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In case people are not reading the comments on our results, Andrew Tyndall made some criticism of our recent Mike Murphy fact-check which is worth reading:

This first fact check fails. If Murphy had said: “Violent crime in Arizona has increased during the Obama administration” then the FBI statistics from early 2009 would be relevant.

The force of the “…as a result of unauthorized immigration…” however means that even in a general climate of declining crime, that small subset of violent crime that happens to “result” (whatever that means) from unauthorized immigration may have increased, against the trend. The FBI statistics do not address that question.

In this instance, crowd-sourcer Kelly can be excused, since Meet The Facts’ own paraphrase contains that same error. Murphy did not say that “AZ violent crime is up due to unauthorized immigration” as this post’s headline claims.

Or perhaps it is the transcript that is confusing.

If Murphy meant: “Violent crime in Arizona, as a result of unauthorized immigration, has increased during the Obama administration” then the declining crime rate would make him FALSE.

The lack of commas makes Meet the Facts FALSE instead.

This seems like valid criticism. When I (at least) watched the show and then reread the transcript and wrote the summary post of checkable statements, I understood the context to be as we had outlined. That Mr. Murphy was stating that violent crime had increased in Arizona as a result of a failure by the Obama administration to control unauthorized immigration. Then that the Obama administration had done nothing to counter unauthorized immigration in Arizona. These are some standard talking points that some conservative politicians and pundits are employing around the immigration debate. (examples here, here, here, and here) That being said, this was not an easy “quote” to use in the sense it was broken up like it was, and not grounded in specifics.

Let’s look at the whole thing. (In the original summary post I had condensed Mr. Murphy’s statements.)

Continue reading…

Getting Ready to Kick Some Facts

For the past two weeks Paul and I have been buried with school and Meet the Facts has suffered because of it. We have just been unable to get to some of the statements from each of the last two shows, or we have gotten to them but were unable to find enough information to reach a conclusion. While we will never promise to check 100% of the available statements every single week, we will certainly strive to do better.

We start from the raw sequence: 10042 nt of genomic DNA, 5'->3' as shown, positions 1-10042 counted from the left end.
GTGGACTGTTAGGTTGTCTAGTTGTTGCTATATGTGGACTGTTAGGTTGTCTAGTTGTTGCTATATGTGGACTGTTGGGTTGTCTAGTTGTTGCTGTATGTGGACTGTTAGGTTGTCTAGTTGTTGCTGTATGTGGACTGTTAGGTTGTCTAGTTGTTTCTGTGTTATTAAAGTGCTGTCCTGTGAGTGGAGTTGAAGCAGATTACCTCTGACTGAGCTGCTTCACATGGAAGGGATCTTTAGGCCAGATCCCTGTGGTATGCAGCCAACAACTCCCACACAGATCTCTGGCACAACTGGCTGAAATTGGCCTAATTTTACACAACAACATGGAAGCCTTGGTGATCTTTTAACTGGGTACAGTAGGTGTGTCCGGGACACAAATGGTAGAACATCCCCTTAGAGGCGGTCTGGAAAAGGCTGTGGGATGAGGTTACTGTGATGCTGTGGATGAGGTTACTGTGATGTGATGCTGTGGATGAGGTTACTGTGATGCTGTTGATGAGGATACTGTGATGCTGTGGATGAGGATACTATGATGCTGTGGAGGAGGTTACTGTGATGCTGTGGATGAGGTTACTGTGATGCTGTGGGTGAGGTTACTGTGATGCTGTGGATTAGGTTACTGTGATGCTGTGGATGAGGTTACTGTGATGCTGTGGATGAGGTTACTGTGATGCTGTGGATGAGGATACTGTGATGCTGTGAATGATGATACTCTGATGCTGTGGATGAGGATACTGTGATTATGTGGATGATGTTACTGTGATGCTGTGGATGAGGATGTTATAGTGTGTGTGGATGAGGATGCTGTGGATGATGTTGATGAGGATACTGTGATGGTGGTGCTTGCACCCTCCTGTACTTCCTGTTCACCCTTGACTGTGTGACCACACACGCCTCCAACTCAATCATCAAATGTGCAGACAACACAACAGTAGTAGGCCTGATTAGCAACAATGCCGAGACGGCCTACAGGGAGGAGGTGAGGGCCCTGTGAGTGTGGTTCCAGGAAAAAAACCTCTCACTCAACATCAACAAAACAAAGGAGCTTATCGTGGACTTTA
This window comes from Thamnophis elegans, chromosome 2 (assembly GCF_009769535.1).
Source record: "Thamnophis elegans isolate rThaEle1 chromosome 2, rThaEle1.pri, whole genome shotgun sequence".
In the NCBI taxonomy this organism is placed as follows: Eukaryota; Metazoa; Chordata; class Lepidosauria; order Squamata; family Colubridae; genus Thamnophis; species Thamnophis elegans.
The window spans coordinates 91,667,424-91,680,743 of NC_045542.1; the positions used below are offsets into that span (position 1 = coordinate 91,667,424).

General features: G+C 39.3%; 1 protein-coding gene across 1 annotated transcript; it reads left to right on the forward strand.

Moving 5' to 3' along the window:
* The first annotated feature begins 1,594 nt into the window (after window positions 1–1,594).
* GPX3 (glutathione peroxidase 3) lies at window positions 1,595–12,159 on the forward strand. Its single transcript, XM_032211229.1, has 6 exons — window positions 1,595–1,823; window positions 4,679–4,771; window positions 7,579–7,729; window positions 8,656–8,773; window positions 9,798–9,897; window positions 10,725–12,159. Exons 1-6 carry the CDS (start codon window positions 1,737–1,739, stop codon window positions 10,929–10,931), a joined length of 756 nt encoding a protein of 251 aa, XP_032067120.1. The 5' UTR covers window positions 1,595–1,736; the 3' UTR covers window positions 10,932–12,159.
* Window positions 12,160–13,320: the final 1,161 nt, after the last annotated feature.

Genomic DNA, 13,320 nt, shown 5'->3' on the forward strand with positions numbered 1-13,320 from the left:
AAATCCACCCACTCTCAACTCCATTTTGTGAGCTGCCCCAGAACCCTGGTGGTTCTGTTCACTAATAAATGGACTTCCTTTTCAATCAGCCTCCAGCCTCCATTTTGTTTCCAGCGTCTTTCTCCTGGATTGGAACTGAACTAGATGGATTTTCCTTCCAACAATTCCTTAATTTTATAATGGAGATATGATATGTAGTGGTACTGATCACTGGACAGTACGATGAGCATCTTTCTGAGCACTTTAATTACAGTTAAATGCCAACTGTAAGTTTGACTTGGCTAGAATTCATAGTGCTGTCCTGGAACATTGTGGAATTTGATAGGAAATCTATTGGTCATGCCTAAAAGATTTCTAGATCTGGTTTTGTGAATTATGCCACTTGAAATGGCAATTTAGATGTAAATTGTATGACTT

Now school is almost out and with more free time and energy – and with the larger team we are working to build – our hope is to set up Meet the Facts to run for as long as it has to – and to run well. We plan to push ahead full bore again starting with Sunday’s show. We’ll also be adding some features and most likely tweaking the site design over the next few weeks.

Most of all we would love your help. On Sunday we’ll post whatever seem to be the most relevant, checkable statements from the show. Anyone is welcome to contribute their research and analysis of those statements. Then we’ll figure out what’s what and post the results.

Please email us if you have any comments or suggestions, or best of all – if you would like to join the effort.

Here’s the preview of this Sunday’s show:


Sen. Mitch McConnell (R-KY)
Republican Leader

Sen. Chuck Schumer (D-NY)
Senate Judiciary Committee

A critical moment for the future of the Court. What do we know about Supreme Court nominee Elena Kagan and which direction she will take the Court? What can we expect from the Senate as the confirmation battle begins? We’ll talk exclusively to two key decision-makers in the process: the leader of the Senate Republicans, Mitch McConnell in his first sit down interview since Kagan’s nomination and a leading democrat on the powerful Judiciary Committee, Senator Chuck Schumer. Plus, how will this fight impact immigration and Wall Street reform? And what is the latest on the government response to the oil spill in the Gulf of Mexico?


Jonathan Alter
Senior Editor & Columnist, Newsweek Magazine
Author, “The Promise: President Obama, Year One”

Peggy Noonan
Columnist, Wall Street Journal

Mike Murphy
Republican Strategist

Bob Shrum
Democratic Strategist

Our roundtable weighs in on a busy week for President Obama: a historic pick for the Supreme Court; and on the heels of the failed terror attack by the Pakistani-Taliban, a visit from the leader of Afghanistan. All this, while voters around the country continue to show their anger at Washington, throwing out two long time Congressional incumbents. How is the President and his party faring? And what can we expect in this Tuesday’s primary elections in key races. We’ll ask: Newsweek’s Jonathan Alter, Author of the new book “The Promise: President Obama, Year One”; The Wall Street Journal’s Peggy Noonan; Republican Strategist Mike Murphy; and Democratic Strategist Bob Shrum.

PS: Please join us on Facebook. We are going to try to overtake the fan count on the official Meet the Press Facebook page, right now we have 660 and they have 3144.

Sen. Lamar Alexander (R-TN) | Joe Lieberman’s 2006 Campaign | HALF TRUE